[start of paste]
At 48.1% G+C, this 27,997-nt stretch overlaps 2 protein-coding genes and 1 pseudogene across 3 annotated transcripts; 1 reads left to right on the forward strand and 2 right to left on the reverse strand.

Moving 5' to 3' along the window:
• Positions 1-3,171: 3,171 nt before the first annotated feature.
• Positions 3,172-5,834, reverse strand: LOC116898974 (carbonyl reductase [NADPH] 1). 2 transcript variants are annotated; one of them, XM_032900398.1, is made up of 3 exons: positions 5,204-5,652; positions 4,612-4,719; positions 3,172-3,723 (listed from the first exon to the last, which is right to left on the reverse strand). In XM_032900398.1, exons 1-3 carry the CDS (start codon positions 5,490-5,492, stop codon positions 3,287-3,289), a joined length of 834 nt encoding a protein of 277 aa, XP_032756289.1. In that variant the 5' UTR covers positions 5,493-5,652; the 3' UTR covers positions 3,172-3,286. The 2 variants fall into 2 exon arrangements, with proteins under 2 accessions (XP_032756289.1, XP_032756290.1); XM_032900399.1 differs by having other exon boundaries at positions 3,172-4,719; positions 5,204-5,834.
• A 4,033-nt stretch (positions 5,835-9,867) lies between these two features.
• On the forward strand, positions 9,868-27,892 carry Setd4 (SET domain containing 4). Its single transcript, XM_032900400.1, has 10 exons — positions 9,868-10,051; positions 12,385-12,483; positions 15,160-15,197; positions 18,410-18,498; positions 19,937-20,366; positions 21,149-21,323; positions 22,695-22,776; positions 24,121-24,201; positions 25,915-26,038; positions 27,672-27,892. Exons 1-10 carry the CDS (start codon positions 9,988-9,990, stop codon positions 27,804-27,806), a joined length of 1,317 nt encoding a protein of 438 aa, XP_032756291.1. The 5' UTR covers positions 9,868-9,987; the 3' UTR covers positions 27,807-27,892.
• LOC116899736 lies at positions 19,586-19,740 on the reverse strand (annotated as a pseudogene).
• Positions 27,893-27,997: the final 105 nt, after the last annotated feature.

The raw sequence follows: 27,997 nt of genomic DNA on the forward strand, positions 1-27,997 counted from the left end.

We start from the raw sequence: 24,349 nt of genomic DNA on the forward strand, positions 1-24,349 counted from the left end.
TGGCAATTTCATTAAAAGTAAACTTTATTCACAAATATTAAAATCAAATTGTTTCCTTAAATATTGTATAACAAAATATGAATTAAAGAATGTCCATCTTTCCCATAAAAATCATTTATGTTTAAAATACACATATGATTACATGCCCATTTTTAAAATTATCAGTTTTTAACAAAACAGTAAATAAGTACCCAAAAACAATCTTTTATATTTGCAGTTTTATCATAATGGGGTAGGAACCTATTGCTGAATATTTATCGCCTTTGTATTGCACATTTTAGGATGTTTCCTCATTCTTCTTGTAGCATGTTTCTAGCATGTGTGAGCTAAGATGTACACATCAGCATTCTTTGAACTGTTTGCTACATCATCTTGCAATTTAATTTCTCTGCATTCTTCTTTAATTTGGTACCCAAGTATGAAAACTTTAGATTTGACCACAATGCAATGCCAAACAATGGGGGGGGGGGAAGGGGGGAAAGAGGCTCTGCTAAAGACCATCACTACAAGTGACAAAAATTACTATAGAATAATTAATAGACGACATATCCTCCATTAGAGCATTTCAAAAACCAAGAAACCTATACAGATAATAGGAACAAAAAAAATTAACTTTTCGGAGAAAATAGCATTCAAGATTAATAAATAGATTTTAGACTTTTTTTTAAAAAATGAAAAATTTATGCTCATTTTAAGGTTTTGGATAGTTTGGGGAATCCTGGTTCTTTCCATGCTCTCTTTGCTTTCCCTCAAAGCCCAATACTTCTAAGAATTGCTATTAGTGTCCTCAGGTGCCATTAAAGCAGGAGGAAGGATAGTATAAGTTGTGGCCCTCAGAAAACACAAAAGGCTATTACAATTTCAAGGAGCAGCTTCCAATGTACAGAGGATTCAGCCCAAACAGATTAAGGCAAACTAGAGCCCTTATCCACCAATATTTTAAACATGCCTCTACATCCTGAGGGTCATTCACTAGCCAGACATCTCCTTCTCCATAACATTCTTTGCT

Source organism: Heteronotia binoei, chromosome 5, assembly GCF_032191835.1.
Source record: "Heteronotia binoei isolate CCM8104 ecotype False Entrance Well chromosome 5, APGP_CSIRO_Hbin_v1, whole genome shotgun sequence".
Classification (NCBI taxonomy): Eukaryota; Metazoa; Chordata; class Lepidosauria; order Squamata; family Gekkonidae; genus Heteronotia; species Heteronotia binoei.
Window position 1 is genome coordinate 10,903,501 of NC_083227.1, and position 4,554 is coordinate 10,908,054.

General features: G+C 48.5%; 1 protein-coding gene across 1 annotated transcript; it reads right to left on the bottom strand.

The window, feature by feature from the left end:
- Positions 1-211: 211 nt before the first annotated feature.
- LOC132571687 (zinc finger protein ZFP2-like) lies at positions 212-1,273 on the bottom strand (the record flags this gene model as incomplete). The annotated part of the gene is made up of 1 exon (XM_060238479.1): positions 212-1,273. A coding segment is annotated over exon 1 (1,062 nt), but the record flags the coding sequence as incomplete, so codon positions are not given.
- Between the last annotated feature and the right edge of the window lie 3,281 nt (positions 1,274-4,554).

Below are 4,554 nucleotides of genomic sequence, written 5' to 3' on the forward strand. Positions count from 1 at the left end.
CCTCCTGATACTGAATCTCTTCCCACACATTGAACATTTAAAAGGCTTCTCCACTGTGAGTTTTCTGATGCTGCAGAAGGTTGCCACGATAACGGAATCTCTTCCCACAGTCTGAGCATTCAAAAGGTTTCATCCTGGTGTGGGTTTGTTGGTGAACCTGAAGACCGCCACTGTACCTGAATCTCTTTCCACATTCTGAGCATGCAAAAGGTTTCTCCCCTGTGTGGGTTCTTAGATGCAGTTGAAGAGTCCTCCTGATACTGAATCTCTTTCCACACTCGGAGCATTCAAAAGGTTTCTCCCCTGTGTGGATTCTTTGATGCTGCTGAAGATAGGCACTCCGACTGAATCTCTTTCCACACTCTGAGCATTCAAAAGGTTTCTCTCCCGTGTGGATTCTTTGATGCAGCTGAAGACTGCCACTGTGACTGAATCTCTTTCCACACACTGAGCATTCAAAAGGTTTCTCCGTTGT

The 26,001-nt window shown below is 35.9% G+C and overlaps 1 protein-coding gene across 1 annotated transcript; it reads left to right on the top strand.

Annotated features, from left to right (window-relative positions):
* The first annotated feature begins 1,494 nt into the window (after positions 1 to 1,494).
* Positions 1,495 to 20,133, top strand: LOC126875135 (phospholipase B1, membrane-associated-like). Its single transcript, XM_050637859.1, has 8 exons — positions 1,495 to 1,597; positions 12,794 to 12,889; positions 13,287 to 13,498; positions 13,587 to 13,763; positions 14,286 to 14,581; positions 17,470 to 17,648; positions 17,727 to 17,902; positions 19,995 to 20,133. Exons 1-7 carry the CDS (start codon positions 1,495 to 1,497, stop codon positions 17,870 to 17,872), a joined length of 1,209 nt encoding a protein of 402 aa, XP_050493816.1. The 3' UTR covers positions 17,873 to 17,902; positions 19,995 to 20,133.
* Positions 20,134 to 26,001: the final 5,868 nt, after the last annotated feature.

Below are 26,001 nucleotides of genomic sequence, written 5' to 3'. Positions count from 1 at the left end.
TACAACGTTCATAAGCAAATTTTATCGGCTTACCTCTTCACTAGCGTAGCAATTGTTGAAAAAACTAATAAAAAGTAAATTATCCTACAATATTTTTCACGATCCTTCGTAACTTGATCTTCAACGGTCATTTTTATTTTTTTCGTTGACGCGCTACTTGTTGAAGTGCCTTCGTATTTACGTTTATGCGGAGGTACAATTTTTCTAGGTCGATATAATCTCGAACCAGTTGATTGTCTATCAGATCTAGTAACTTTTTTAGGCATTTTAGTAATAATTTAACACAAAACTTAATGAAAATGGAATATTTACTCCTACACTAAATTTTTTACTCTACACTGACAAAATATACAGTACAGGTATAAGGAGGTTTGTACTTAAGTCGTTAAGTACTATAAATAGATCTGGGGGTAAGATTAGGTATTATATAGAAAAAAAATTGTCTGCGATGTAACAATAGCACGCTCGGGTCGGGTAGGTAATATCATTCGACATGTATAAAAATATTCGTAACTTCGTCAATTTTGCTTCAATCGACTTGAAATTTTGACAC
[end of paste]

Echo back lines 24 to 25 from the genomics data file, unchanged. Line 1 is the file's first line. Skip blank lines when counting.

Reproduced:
Annotated features, from left to right (window-relative positions):
* The first annotated feature begins 1,494 nt into the window (after positions 1 to 1,494).